Clara Hughes feels not one pang to return to the speedskating oval.
Even watching a former rival the same age as her win races does not tempt Canada’s most decorated Olympian into donning the skates with the long blades again.
“I could train right now and in four months I could be in fast skating shape. Do I want to? No,” Hughes said Saturday at the Olympic Oval in Calgary.
“It no longer has the meaning at the level it needs to for me. You’ve got to know when to stop. It’s not a good reason to do something just because you are good at it and can win. To me, that’s not enough. It has to have a deeper level than that.”
Claudia Pechstein, the woman Hughes beat to win Olympic gold in the 5,000 metres in 2006, continues to race. The 41-year-old German took gold in the 3,000 metres at the World Cup in Calgary and is a contender in Sunday’s 5,000.
But Hughes, also 41, has firmly closed the door on an Olympic career highlighted by four speedskating medals, including her gold, plus a pair of bronze medals in road cycling.
She became the sixth speedskater to have a massive mural of her unveiled on the Oval wall. Hughes spent 10 years of her life skating circles there.
“As a speedskater, it doesn’t get much better than having your picture on the wall on the fastest ice on earth beside Catriona Le May Doan, Susan Auch, Kevin Crockatt, Jeremy Wotherspoon and Kristina Groves,” Hughes said.
“For me, it’s another indication that it’s really the end, that I’m never going back to competition. I’m totally OK with that.”
Her mural isn’t of her golden race in Turin, but of her bronze-medal effort four years later at the Richmond Oval in 2010. Hughes wouldn’t have it any other way and says that was the last time she had speedskates on her feet.
“A race I’ll never forget, skating at home, skating the race of my life technically. It was beautiful poetry in motion,” she recalled. “The movement was what I dreamed it to be that day, so I’m happy that it’s from that race.”
Hughes, Groves and Cindy Klassen were the stars of the women’s long-track team from 2002 to 2010, when a Canadian standing on World Cup and world championship podiums was a regular occurrence.
Training alongside those three women at the Oval, Christine Nesbitt was able to develop under the radar into an Olympic gold medallist in 2010.
Hughes and Groves have retired since 2010. Klassen continued to race and is currently sidelined with a concussion, but Klassen also hasn’t stood on the podium as often as she did pre-2010.
Without her mentors, Nesbitt now shoulders much of the expectations for Canada’s long-track team heading into the 2014 Winter Games in Sochi, Russia.
“I’ve definitely felt a bit of pressure with that and a bit of frustration too,” Nesbitt said. “We lost a lot of veterans after the Vancouver Olympics.
“I was winning medals back then, but I also had so many peers on the team who were also bringing home medals. The pressure was kind of distributed throughout the team.”
Canada was shut out of the medals on the second day of World Cup racing Saturday. The men’s pursuit team was fourth. Nesbitt, from London, Ont., was seventh in the women’s 1,500 metres.
While she won Olympic gold in the 1,000, Nesbitt feels she’s capable of winning an Olympic medal in the longer distance in Sochi.
When she trained with Hughes, Nesbitt recalled thinking that the older skater was harsh because Hughes was intense and demanding.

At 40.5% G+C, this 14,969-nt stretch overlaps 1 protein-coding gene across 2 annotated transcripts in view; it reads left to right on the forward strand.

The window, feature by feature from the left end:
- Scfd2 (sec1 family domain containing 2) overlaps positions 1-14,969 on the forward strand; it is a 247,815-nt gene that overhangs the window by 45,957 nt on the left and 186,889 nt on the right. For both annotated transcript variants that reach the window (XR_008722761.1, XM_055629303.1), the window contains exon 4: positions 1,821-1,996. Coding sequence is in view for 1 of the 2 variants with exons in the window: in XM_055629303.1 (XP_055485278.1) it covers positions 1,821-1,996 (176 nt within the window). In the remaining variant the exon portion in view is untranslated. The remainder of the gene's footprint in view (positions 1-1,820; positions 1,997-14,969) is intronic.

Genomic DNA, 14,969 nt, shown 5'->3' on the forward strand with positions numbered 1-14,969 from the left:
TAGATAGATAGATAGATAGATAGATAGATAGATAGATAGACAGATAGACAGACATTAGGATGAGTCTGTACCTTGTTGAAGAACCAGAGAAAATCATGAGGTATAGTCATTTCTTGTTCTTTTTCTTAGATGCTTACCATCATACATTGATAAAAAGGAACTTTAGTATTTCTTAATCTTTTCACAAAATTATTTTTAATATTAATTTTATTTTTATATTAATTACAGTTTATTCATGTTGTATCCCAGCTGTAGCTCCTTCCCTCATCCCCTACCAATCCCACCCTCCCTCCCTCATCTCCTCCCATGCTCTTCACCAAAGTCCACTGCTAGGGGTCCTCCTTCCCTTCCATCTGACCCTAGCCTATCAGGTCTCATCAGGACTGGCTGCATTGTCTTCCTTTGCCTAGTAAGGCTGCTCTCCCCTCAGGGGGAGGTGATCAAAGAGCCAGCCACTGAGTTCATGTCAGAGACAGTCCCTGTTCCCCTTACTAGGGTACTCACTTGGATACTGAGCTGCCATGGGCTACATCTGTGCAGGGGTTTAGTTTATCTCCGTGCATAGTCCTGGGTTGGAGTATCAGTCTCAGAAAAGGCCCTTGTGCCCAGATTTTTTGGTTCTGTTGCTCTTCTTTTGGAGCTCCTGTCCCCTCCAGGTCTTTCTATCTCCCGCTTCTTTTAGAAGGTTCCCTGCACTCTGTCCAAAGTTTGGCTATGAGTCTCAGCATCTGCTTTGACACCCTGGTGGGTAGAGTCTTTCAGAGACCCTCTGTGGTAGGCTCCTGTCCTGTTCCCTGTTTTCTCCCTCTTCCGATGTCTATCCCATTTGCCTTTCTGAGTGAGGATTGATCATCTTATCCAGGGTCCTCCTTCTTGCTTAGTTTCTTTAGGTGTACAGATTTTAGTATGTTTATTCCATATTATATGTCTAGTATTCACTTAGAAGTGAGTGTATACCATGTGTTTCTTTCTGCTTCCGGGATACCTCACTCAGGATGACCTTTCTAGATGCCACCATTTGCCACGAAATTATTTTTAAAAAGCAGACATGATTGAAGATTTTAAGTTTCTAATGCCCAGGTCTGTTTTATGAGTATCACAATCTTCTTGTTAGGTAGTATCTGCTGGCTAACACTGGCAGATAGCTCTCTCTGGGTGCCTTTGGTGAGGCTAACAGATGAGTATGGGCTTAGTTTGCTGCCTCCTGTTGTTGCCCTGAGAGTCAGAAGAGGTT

Now the 28-year-old Nesbitt discovers she’s become the stern, elder stateswoman for her younger teammates.
“She was so focused and determined and if you were out of line, she’d tell you,” Nesbitt said. “She showed me when I was coming up through the ranks what it was to be focused and determined because you’re there to do a job and be the best you can be.
“I want to be the best, so I have to take that responsibility and I know I’m setting a good example for a lot of the girls on the team.
“At first, I think a lot of the girls were intimidated by how focused and how seriously I take training and competing, but I think as they improve they’re starting to get it. That’s what you need to achieve your potential.”
Hughes continues to be an off-ice counsellor for Nesbitt on how to lead a team in what is an individual sport.
“It’s a time of change in speed skating,” Hughes said. “We’re not going to see the medals that Canada is used to in long track. It’s not going to happen in Sochi.
“Over the next decade the sport has to rebuild and it’s in that rebuilding process. Christine is a part of that for sure, but she’s a part of keeping it going because she’s so successful.”
The Canadian team had one medal — a bronze from Edmonton’s Jamie Gregg in the men’s 500 metres — heading into the final day of racing Sunday.
A pair of world records fell Saturday. The Netherlands broke their own record in the men’s team pursuit with a time of three minutes 37.17 seconds. The Dutch held the previous record of 3:37.80 set in Salt Lake City in 2007.
Sang-Hwa Lee of South Korea bettered her own record in the women’s 500 metres with a time of 36.74 seconds. She erased her previous mark of 36.80 she’d set in Calgary on Jan. 20 at the world sprint championship.
The 24-year-old from Seoul, who is coached by Canada’s Crockatt, won her second 500 metres in as many days.
Shani Davis of the U.S. won the men’s 1,000 metres. The reigning Olympic champion’s time was one minute 7.46 seconds, just over a second off his own world record. Gregg was seventh in 1:07.95. Denny Morrison of Fort St. John, B.C., was 11th.
Regina’s William Dutton suffered a pair of lacerations in his right leg when he crashed in a turn. He said he intends to race Sunday despite a dozen stitches in his leg.
Gold and silver in the women’s 1,500 went to the Dutch with Lotte Van Beek winning in a time of 1:52.95 and teammate Ireen Wuest .35 back.
Nesbitt’s time was 1:55.18. Regina’s Kali Christ was 15th and Winnipeg’s Brittany Schussler finished 19th.